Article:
The only way is up as Poland registers increase in energy efficiency
As the EU seeks to combat climate change and air pollution, energy efficiency in Poland has been improving, according to new analysis by the country’s Central Statistical Office (GUS).
Energy efficiency – the amount of energy required to provide products and services – is one of five priorities in the EU’s 2020 Energy Strategy. Its objectives, adopted in 2007, are to reduce greenhouse gas emissions by 20 percent, increase the share of renewable energy to 20 percent and improve energy efficiency by 20 percent.
For EU member states, this means investing in more energy efficient buildings, products and transport, among other measures. According to a European Commission brochure on the strategy published in 2011, “the potential of market- based and other policy instruments, including taxation, to enhance energy efficiency should be fully exploited”.
In Poland, energy efficiency – measured using the energy efficiency index (ODEX) – improved by 1.8 percent per year overall between 2007 and 2017, the period covered by the GUS analysis.
The fastest improvement was recorded in the processing industry, where the ODEX improved by 2.7 percent. In transport, it improved by 2.3 percent. Change was slowest among households, where the index improved by 1.3 percent over that period.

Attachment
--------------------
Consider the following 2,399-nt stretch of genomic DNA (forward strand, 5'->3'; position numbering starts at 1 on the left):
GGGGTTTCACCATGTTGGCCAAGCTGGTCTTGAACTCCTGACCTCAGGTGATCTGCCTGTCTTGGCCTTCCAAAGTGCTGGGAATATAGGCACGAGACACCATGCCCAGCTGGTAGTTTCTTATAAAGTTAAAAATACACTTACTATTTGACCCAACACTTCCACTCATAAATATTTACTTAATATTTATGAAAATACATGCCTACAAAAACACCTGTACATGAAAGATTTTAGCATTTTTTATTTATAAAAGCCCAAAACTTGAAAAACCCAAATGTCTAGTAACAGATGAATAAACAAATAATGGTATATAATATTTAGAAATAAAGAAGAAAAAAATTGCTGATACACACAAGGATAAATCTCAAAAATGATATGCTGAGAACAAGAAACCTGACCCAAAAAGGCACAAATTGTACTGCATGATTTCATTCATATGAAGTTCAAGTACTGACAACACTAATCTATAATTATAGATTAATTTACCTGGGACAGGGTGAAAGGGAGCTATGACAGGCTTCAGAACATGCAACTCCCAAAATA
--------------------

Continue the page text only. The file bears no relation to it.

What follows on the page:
Over the same period, primary energy intensity, the ratio between energy consumption and GDP in a calendar year, – or, in other words, how much a bit of extra energy benefits the economy – decreased by over 2 percent per year on average. As a result, it was 23.0 percent lower in 2017 than it had been in 2007.
According to GUS, primary energy consumption in Poland amounted to 99.1 MTOE (Million Tonnes of Oil Equivalent) in 2017 – slightly above the target for 2020 adapted as part of the Europe 2020 Strategy (96.4 MTOE).
Over the previous decade, demand for energy in Poland decreased by 9.1 MTOE through energy savings, especially in industry. This, however, was more than offset by the increase in economic activity in the country, which pushed up demand for energy by 14.5 MTOE.